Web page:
CCF also put in place two-factor authentication for employees who log in when they are off campus. In addition to a password, they need to answer a security question or type in a random security code received as a text on their phone.
Training is critical
Sinclair College in Ohio also has been hit by spearfishing attacks involving fake emails from the president asking for personal information, says Chief Information Officer Scott McCollum.
“People are falling for these things because they look so real,” McCollum says.
Sinclair has not had a major breach but “we’re constantly bombarded with attempts,” he says. “They come from everywhere, many are from other countries.”
In the old days “it was more about hackers injecting computers with viruses as a practical joke. Today, it’s big business, with organized crime behind some of the big ransomware attacks,” McCollum says.
There have been minor incidents at Sinclair, such as instances where an employee was hit by a ransomware attack that corrupted data on a single computer. The one protection against ransomware is having a backup, McCollum says. Sinclair instructs employees to only store data on network drives, which have more protection than a local drive.
Sinclair implemented “sandboxing,” in which a link from an outside source is put into a protected environment where it can be tested before the recipient can open it.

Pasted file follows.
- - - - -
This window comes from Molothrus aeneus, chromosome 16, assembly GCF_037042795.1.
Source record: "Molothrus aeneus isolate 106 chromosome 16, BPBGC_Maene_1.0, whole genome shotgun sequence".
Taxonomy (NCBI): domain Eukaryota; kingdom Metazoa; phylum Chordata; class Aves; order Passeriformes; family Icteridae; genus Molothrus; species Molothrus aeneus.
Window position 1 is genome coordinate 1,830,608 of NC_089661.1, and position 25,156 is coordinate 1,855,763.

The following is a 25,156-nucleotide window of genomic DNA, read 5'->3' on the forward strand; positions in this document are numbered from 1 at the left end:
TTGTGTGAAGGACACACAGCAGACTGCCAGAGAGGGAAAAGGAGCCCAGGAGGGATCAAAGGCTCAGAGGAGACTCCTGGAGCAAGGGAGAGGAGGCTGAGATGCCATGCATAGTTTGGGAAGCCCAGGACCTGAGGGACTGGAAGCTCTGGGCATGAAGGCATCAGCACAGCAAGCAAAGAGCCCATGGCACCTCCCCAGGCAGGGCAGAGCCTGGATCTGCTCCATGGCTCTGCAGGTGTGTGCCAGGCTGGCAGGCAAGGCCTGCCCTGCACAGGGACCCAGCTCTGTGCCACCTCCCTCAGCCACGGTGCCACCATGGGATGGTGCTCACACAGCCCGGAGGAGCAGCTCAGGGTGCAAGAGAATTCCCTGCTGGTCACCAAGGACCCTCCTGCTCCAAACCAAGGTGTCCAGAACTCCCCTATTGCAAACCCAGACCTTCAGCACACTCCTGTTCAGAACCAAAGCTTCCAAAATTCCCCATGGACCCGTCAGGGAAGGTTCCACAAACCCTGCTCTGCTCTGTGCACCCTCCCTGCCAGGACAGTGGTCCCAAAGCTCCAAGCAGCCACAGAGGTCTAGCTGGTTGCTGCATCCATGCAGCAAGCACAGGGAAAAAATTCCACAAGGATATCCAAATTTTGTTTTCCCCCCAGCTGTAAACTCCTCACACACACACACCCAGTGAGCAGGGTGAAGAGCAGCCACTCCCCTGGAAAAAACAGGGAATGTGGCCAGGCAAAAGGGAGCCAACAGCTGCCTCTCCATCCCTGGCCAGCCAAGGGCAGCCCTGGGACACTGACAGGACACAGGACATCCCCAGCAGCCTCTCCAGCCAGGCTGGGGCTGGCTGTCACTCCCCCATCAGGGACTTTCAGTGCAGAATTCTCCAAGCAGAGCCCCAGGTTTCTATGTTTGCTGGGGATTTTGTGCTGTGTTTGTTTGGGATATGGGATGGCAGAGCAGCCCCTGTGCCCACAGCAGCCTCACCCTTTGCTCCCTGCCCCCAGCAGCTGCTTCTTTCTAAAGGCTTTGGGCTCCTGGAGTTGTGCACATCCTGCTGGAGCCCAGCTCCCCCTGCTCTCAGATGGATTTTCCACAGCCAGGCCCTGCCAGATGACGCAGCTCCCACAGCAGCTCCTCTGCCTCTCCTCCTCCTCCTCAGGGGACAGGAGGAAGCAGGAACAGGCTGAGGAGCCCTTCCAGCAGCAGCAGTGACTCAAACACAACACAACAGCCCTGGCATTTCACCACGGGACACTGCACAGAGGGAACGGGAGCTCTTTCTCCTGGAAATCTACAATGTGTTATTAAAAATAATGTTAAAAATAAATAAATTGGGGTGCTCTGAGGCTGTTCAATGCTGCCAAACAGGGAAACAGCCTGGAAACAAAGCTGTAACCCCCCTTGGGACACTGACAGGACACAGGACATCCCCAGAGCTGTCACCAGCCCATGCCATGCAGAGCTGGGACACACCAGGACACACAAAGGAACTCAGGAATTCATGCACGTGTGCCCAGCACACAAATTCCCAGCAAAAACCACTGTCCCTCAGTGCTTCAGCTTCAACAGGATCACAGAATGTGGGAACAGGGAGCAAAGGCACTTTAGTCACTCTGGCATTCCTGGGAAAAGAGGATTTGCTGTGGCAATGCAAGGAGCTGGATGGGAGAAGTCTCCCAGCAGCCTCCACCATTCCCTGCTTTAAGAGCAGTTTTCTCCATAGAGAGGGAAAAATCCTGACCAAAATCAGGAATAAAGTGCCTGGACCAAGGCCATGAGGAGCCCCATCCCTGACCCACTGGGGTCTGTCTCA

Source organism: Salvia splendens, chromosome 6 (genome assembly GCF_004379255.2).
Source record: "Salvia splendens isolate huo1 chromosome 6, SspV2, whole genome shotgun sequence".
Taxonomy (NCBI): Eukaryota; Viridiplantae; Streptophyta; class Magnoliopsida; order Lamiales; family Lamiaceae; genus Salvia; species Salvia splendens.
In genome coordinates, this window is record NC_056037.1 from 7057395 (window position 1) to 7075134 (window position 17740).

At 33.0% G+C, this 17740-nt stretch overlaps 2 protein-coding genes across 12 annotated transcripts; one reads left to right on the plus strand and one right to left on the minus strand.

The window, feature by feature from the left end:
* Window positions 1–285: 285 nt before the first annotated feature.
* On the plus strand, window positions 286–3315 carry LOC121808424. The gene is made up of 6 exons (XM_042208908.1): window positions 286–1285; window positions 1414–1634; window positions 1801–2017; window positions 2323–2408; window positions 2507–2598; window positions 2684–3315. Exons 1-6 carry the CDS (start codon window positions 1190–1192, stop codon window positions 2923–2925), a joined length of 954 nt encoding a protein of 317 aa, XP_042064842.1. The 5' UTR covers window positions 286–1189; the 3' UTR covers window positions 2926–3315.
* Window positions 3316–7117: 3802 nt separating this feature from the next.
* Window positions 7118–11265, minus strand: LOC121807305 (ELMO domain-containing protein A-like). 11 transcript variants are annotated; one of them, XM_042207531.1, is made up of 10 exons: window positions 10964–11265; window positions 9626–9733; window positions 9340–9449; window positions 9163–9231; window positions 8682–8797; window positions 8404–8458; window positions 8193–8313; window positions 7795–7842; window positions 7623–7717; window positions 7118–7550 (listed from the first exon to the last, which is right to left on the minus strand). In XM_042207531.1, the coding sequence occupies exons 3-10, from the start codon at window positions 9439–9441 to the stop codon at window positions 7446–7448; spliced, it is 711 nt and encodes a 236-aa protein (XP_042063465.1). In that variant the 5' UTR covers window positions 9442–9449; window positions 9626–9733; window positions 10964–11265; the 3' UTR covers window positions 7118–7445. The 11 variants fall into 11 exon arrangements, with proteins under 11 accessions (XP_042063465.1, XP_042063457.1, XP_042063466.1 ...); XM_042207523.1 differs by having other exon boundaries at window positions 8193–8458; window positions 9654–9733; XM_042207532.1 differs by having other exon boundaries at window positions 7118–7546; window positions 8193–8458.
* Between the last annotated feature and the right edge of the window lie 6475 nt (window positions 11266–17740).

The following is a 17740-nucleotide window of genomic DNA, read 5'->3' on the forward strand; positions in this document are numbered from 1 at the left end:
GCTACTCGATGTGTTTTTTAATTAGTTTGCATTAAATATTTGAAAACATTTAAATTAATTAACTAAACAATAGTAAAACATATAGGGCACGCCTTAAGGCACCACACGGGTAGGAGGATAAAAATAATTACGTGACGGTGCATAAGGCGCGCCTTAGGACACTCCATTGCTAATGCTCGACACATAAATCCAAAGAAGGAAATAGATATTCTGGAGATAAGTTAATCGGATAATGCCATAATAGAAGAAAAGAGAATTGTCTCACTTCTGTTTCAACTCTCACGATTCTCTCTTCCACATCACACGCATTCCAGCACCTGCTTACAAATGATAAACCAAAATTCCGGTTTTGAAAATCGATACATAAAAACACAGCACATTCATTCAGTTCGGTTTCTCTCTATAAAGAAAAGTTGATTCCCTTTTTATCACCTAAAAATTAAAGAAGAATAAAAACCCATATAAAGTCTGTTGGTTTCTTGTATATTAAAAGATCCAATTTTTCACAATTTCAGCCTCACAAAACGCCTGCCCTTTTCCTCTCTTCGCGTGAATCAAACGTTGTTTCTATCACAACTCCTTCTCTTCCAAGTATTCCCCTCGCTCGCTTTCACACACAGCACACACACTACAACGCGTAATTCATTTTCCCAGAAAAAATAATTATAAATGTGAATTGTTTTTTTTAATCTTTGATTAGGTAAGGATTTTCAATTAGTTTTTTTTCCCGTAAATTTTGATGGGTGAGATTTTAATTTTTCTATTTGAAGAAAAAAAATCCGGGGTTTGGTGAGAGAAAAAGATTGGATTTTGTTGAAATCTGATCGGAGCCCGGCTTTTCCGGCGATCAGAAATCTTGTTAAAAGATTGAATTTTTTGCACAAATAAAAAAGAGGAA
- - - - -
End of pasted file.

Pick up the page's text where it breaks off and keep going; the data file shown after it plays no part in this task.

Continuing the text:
In most cases people break into computer systems to steal information they can sell on the black market to the highest bidder, says Kyle Jones, an associate professor and chair of the computer information systems department at Sinclair.
A stolen credit card is worth about 25 cents, he says, but a stolen student record from a college – containing a name, address, bank account, past work record and data on everything submitted to the registration office, can fetch $2,000.
The college has been designated a National Center of Excellence in Cyber Defense, a program jointly sponsored by the National Security Agency and the U.S. Department of Homeland Security. To achieve that designation, a college must have a robust security plan that details how the network should be updated, how students should log in, and how the help desk should operate, among other issues.
According to Jones, “social engineering” is the number-one way hackers get into a secure system. In one common example, a hacker calls the help desk pretending to be a student or faculty member who inadvertently got locked out of the system and needs a new password right away. They sometimes have the recording of a baby crying in the background to create a sense of urgency, he notes.